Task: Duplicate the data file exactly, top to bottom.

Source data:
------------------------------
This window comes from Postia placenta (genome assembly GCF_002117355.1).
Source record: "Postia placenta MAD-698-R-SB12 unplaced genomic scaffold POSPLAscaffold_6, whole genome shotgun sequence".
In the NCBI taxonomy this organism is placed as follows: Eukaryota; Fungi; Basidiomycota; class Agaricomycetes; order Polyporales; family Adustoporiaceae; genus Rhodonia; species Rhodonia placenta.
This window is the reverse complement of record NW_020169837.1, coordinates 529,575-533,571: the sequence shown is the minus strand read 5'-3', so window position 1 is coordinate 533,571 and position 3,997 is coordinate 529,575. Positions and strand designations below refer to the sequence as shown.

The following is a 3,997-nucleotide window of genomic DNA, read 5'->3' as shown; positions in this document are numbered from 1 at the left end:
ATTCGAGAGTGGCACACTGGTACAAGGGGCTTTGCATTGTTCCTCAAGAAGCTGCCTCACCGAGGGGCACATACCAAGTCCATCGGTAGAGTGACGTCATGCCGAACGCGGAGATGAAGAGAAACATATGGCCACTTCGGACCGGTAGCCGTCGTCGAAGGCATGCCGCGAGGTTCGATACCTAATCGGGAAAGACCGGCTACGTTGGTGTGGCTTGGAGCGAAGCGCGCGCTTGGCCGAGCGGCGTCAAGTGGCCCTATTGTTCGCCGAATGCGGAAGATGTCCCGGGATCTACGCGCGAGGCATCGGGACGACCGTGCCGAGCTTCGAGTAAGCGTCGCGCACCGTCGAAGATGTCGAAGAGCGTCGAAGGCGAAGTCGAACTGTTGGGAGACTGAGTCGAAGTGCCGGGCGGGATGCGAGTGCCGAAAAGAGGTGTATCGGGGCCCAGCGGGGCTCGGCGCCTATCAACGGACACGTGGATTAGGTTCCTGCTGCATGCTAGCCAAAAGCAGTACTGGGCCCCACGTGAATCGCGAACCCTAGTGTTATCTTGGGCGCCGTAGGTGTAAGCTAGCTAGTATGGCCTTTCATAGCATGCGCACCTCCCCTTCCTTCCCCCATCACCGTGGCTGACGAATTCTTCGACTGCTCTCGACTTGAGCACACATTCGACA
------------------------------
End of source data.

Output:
This window comes from Postia placenta (genome assembly GCF_002117355.1).
Source record: "Postia placenta MAD-698-R-SB12 unplaced genomic scaffold POSPLAscaffold_6, whole genome shotgun sequence".
In the NCBI taxonomy this organism is placed as follows: Eukaryota; Fungi; Basidiomycota; class Agaricomycetes; order Polyporales; family Adustoporiaceae; genus Rhodonia; species Rhodonia placenta.
This window is the reverse complement of record NW_020169837.1, coordinates 529,575-533,571: the sequence shown is the minus strand read 5'-3', so window position 1 is coordinate 533,571 and position 3,997 is coordinate 529,575. Positions and strand designations below refer to the sequence as shown.

The following is a 3,997-nucleotide window of genomic DNA, read 5'->3' as shown; positions in this document are numbered from 1 at the left end:
ATTCGAGAGTGGCACACTGGTACAAGGGGCTTTGCATTGTTCCTCAAGAAGCTGCCTCACCGAGGGGCACATACCAAGTCCATCGGTAGAGTGACGTCATGCCGAACGCGGAGATGAAGAGAAACATATGGCCACTTCGGACCGGTAGCCGTCGTCGAAGGCATGCCGCGAGGTTCGATACCTAATCGGGAAAGACCGGCTACGTTGGTGTGGCTTGGAGCGAAGCGCGCGCTTGGCCGAGCGGCGTCAAGTGGCCCTATTGTTCGCCGAATGCGGAAGATGTCCCGGGATCTACGCGCGAGGCATCGGGACGACCGTGCCGAGCTTCGAGTAAGCGTCGCGCACCGTCGAAGATGTCGAAGAGCGTCGAAGGCGAAGTCGAACTGTTGGGAGACTGAGTCGAAGTGCCGGGCGGGATGCGAGTGCCGAAAAGAGGTGTATCGGGGCCCAGCGGGGCTCGGCGCCTATCAACGGACACGTGGATTAGGTTCCTGCTGCATGCTAGCCAAAAGCAGTACTGGGCCCCACGTGAATCGCGAACCCTAGTGTTATCTTGGGCGCCGTAGGTGTAAGCTAGCTAGTATGGCCTTTCATAGCATGCGCACCTCCCCTTCCTTCCCCCATCACCGTGGCTGACGAATTCTTCGACTGCTCTCGACTTGAGCACACATTCGACA